What was the well-dressed young woman wearing in September 1917?
According to the cover of this month’s The Delineator, “The New Factors in National Life have Produced New Fashions. The Dress of To-day is Simple. It is also Smart and more than ever Expresses the Spirit of Youth.” I think you’ll notice that this month’s styles are less fussy...but what an interesting note about “the Spirit of Youth.” Commercial obsession with youth is not a modern phenomenon!
In keeping with “the new factors in national life,” The Delineator includes an article on “War Ways of Making New Clothes From Old.” Among the suggestions: changing collars on old dresses, taking advantage of the narrower silhouettes of current style to re-shape old dresses, and using the current fashion for adding panels of different fabrics to dresses to smarten up last year’s frocks.
Always instructive to see are what goes on under the fashions. Undergarments were at a changing point, as both corsets (for the waist and hips) and brassieres (or “bust confiners”) were in use. And yes, in 1917, even articles on lingerie have a militaristic flavor: note the title, First Line Defense of the Figure!:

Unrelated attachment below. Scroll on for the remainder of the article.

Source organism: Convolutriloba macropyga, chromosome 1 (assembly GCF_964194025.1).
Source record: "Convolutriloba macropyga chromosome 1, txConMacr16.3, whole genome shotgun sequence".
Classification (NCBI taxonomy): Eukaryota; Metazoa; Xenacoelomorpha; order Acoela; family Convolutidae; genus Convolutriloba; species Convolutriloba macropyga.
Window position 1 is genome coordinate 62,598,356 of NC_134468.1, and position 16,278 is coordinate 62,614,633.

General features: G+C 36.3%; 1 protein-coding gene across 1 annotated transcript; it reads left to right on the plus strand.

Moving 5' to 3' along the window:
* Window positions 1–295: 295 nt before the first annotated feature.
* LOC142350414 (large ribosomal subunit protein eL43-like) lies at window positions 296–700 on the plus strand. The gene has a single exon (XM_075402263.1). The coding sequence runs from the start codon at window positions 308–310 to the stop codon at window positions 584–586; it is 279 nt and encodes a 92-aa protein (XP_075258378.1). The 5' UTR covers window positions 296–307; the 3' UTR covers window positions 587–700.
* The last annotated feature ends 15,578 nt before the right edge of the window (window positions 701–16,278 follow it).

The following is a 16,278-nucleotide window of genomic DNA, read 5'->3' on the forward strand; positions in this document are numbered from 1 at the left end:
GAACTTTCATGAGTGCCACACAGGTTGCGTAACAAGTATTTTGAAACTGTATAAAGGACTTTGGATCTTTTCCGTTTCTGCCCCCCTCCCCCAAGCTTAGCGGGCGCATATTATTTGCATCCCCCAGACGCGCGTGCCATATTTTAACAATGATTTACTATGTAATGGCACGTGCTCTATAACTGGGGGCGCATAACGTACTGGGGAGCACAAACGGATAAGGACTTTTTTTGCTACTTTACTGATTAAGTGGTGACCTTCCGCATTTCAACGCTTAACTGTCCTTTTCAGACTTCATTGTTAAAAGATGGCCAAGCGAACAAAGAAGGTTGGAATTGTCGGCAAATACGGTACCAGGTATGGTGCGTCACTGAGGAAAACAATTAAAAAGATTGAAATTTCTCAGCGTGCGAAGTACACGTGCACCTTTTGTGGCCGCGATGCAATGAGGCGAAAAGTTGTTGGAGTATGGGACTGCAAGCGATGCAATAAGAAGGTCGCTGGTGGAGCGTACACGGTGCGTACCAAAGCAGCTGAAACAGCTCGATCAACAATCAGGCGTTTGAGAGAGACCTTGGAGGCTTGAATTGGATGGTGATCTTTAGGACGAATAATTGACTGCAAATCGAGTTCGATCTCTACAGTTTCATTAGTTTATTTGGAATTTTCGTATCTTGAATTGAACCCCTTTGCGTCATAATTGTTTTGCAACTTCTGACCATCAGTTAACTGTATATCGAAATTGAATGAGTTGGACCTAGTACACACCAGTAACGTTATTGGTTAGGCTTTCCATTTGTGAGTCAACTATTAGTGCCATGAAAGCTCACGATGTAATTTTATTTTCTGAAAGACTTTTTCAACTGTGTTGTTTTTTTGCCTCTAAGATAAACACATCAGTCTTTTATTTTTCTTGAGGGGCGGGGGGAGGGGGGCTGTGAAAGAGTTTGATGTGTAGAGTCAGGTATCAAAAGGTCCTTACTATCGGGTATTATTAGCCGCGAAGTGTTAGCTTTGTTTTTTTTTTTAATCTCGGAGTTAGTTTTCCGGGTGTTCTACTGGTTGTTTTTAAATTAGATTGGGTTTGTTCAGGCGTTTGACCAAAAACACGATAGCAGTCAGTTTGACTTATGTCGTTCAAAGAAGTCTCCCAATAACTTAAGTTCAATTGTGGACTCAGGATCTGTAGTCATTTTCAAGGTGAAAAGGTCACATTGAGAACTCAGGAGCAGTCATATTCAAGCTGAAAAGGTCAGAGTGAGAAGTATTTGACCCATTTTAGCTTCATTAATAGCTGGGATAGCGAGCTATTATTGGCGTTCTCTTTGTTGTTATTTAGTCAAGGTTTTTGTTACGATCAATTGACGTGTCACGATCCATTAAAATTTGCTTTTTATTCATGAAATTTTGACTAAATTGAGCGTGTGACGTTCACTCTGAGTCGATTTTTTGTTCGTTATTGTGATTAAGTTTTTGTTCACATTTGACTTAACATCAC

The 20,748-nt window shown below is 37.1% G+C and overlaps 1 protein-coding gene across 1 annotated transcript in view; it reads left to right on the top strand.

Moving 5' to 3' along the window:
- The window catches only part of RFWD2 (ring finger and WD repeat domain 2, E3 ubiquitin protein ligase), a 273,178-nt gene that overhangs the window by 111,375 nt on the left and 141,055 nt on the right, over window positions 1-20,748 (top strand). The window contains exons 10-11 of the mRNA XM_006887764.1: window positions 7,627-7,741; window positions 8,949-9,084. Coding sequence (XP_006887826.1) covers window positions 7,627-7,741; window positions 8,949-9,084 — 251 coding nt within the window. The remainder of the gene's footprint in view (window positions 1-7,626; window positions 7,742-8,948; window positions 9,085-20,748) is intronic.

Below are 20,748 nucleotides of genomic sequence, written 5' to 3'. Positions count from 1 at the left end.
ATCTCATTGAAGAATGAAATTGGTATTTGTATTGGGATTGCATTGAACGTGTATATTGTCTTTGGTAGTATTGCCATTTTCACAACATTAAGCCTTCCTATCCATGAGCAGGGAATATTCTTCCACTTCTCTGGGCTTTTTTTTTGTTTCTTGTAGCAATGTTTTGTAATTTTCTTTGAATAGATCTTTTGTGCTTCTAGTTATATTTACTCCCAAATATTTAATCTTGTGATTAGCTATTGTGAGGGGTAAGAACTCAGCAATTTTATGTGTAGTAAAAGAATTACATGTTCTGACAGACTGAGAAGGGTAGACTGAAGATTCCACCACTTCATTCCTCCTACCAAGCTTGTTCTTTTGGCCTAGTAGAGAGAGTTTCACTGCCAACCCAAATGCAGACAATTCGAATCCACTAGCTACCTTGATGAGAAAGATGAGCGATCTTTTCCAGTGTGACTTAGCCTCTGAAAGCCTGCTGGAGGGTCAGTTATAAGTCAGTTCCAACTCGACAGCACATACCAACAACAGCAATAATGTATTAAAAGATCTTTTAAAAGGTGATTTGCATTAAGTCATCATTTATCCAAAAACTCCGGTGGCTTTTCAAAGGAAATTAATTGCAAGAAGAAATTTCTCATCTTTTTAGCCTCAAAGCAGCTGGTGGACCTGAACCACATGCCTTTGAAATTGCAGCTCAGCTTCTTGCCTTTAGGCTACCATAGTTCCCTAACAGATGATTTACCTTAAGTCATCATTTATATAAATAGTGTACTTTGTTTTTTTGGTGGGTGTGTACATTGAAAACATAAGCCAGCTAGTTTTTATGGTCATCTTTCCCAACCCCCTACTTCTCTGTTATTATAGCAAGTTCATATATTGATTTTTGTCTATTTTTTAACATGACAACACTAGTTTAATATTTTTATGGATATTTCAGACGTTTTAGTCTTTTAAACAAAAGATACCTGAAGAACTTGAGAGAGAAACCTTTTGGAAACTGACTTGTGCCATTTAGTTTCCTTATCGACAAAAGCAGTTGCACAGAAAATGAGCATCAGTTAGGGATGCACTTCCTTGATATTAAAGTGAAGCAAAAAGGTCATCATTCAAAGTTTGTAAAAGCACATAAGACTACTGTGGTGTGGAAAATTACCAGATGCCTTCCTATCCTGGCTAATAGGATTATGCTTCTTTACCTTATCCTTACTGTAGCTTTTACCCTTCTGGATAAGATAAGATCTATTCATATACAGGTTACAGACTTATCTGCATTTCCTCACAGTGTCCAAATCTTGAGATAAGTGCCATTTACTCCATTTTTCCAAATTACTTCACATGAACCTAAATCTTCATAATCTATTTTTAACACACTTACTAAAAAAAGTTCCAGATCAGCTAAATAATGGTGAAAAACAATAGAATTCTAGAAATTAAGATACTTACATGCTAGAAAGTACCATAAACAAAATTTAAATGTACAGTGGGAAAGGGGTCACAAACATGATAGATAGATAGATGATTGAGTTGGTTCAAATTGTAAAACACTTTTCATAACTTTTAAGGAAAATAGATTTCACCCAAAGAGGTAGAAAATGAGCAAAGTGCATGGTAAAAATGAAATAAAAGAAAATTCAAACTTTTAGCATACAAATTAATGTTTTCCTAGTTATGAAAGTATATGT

And now, the styles. The barrel silhouette is still in, but waists are dropping (foreshadowing of the waistless twenties). Prints seem to be out, and ornamentation limited to embroidery details and buttons:
Military-inspired styles of course are in...and at right is possibly one of the made-over colorblock styles mentioned above:
Also popular this month are blouses (known at this time as “shirt-waists” or just “waists”) and skirts, probably because it’s much easier for a busy mom working on her victory garden or sewing for the Red Cross to launder a waist than it is a dress:
More “at home” fashions:
And a look at clothes for teens:
Note the young lady at left knitting!:
A quick look at clothes for little girls...
And little boys:
And one last note: all of The Delineator’s covers were charming, and this one’s no exception...but one thing sets it apart. The artist was Maud Humphrey, whom you’ve probably never heard of but was a well-known commercial artist of her day. Perhaps you’re more familiar with her son, Humphrey Bogart?